|The Grandfather Clock||
During the summer of 2004 St Julie parish
sponsored a series of sessions on "Writing your Memoirs". This
after I had already written 15 chapters of mine. After the first session
Jane Barron gave us a
homework assignment to write about an object. This is my story using her
example as presented the previous week.
As I descend the
stairs each morning the stately grandfather clock greets me with the
assurance that I am on schedule for the normal routine of the day.
Usually this is a casual and almost subconscious observation, part of
the acquired habit.
At other times, as I
sit quietly reading or just reflecting, I become aware
of it as it chimes the quarter hour in its slow deliberate manner. Once
in a while I take a look at the dial that indicates the phases of the
moon although I very seldom check to see if it needs to be adjusted to
match the actual event.
clock is more than a timepiece. It is an elegant piece of furniture with
its dark and highly polished wood finish, decorative curved crown, and
rich burl accents. The beveled glass of its door and the polished brass
pendulum and weights add to the character of this wonderful clock.
I call it wonderful
because, in addition to its utilitarian attributes and pleasing
appearance, it tells stories, well, … at least to me.
It reminds me of
Dick and Jan, for it was these old friends who caused us to have the
clock. Arriving at their home one day in 1982 for dinner and cards, Dick
proudly introduced us to the clock he had recently built. I was
impressed with his work and determined to build one too. Anne and I went
to the Chicago Clock Company display room at Rout 83 and North Avenue
and after much searching, purchased a kit. It would be larger and more
elegant than our friend’s because … anything Dick could do, I could
do better. That was not true because Dick was always working with
wood, crafting elegant rocking chairs, and other works of art. But the
challenge was to be met.
the unpacking of the wood, all cut to size but in need of final sanding,
and the sheaf of instructions that was intimidating to say the least.
“What had I gotten myself into?” I remember sorting it all out and
gathering the needed tools. Then there were weeks of hand sanding each
piece, assembling by gluing and clamping with the addition of a few
hidden nails and in some cases screws. Assembly of the components was
done in the evening and left to dry overnight. The next evening another
assembly was added to the project. It was done slowly and with
meticulous care. Perfection was the watchword.
Then came the time
to apply the finish. This was the part I feared the most and with which
I was the least competent. This is where Anne became my adviser and the
project supervisor. The instructions warned of the fact that the stain
would be absorbed by the burl at a faster rate than the rest of the wood
and so great care was needed. The stain was applied with a nylon
stocking and after an appropriate amount of time (Anne told me when) it
was wiped and allowed to dry. Then it was sanded and another application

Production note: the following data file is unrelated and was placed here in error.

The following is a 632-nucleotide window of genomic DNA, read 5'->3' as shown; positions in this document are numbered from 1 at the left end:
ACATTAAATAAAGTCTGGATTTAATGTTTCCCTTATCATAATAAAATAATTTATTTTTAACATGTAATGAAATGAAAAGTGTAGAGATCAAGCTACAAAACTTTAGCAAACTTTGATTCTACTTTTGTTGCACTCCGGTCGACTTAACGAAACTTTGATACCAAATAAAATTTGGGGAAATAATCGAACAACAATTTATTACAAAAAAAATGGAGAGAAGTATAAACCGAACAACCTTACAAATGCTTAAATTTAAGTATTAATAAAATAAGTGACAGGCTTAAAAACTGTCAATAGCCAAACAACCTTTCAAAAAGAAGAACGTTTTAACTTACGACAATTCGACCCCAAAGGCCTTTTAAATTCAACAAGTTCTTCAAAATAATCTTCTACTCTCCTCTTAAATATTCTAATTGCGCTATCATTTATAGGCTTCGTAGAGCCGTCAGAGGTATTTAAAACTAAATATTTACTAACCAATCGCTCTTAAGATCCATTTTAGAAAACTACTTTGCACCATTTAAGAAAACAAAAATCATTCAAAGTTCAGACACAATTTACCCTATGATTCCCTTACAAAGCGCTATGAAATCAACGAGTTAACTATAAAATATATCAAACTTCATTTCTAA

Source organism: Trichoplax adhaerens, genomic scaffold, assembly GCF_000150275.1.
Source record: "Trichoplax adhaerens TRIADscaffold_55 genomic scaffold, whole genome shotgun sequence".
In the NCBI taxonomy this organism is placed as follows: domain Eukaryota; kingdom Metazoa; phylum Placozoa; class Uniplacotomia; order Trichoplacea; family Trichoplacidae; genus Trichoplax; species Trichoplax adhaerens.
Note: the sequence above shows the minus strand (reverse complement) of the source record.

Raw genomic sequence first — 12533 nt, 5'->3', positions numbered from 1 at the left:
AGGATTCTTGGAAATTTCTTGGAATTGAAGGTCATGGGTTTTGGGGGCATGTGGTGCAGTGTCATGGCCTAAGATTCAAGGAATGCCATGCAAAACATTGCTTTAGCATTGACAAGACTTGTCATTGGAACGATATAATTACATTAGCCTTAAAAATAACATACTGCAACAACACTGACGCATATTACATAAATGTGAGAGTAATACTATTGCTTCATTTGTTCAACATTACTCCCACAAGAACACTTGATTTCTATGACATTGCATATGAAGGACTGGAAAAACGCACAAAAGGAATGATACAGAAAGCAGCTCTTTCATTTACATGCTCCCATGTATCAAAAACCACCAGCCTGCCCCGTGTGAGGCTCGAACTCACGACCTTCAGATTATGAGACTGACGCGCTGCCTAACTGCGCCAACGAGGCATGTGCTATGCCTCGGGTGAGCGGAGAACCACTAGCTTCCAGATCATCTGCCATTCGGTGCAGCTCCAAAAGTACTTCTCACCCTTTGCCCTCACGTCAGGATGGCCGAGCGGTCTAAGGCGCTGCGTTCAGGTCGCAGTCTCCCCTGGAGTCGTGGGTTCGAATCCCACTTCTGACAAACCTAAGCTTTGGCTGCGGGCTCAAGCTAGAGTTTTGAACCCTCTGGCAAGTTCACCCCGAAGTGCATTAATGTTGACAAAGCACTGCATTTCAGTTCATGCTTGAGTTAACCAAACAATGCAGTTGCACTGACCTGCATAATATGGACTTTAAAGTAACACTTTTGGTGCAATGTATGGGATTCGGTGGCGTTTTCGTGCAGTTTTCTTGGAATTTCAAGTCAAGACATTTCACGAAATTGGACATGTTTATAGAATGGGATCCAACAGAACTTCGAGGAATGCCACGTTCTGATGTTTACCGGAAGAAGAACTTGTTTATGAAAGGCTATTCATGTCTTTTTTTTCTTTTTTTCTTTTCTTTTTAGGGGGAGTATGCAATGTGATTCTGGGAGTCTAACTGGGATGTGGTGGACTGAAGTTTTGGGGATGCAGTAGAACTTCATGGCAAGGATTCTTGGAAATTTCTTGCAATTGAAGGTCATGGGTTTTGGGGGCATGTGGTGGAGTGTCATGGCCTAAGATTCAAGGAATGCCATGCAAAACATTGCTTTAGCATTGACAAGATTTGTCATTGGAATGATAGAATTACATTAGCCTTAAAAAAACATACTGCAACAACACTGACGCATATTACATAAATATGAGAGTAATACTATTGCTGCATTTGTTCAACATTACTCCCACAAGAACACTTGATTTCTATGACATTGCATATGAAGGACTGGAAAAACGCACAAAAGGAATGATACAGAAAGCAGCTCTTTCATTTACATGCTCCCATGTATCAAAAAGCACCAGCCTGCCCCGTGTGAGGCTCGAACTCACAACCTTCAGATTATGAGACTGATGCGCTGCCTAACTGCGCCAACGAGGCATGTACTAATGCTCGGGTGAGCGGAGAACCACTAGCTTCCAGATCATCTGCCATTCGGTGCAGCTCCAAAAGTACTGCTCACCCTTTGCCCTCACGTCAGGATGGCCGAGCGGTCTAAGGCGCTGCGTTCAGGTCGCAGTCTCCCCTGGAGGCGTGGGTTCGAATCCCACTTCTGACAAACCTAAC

made. If it was too light, do it again. If it was too dark … disaster!
Anne let me know when it was just right. And so, the clock still reminds
me that Anne was there to guide me, not just with this project but also
with life. Always apply just enough, not too much and everything will
turn out fine.
The next step was
the final assembly when the heavy brass movement was put in place, the
face positioned and the hands installed. The glass was installed and the
doors hung. The chime rods were assembled, the weights hung and the
pendulum suspended. The three weights were cranked to the top and
finally the pendulum given the first push. I still remember the
satisfaction of a project completed and pride in the results. It was
clock also brings memories of the planning of our new home. It was
during the planning stage that its place was established in the hallway
at the bottom of the stairs. It would be a well-traveled area and
visible from several places. The sound of the chimes would be heard
through out the house and the clock would reside in a place of honor.
The homebuilder was carefully instructed that no electrical outlet,
thermostat or anything else could be on that wall so as to interfere
with the placement of the clock.
clock was also an attraction for the grandchildren. If they were to
visit on a Saturday, I would postpone the weekly winding until they
arrived. When they were just old enough, a stool would be provided so
they could reach the handle and wind the mechanism. If more than one
were present they would take turns with each of the three weights to be
wound. Grandma often arbitrated disputes over who should be first. There
would be a great feeling of accomplishment when a stool was no longer
necessary and an even greater celebration when they became tall enough
to reach the key kept on top of the clock.
The clock was as much of the grandchildren’s education as “Please and Thank You”. They learned that certain things were of value and needed to be treated with care. They also learned that with time they would be responsible (and tall) enough to wind the clock without grandpa’s help.
Our three children have asked which would inherit the clock. At the time I
said I would build two more to resolve the problem. That never happened
and I am afraid that Anne is not here to arbitrate the matter. But,
knowing my kids, I am sure the argument will be … “Oh, no, you
should have it because …”
am even more proud of my kids than I am of my clock. Can you imagine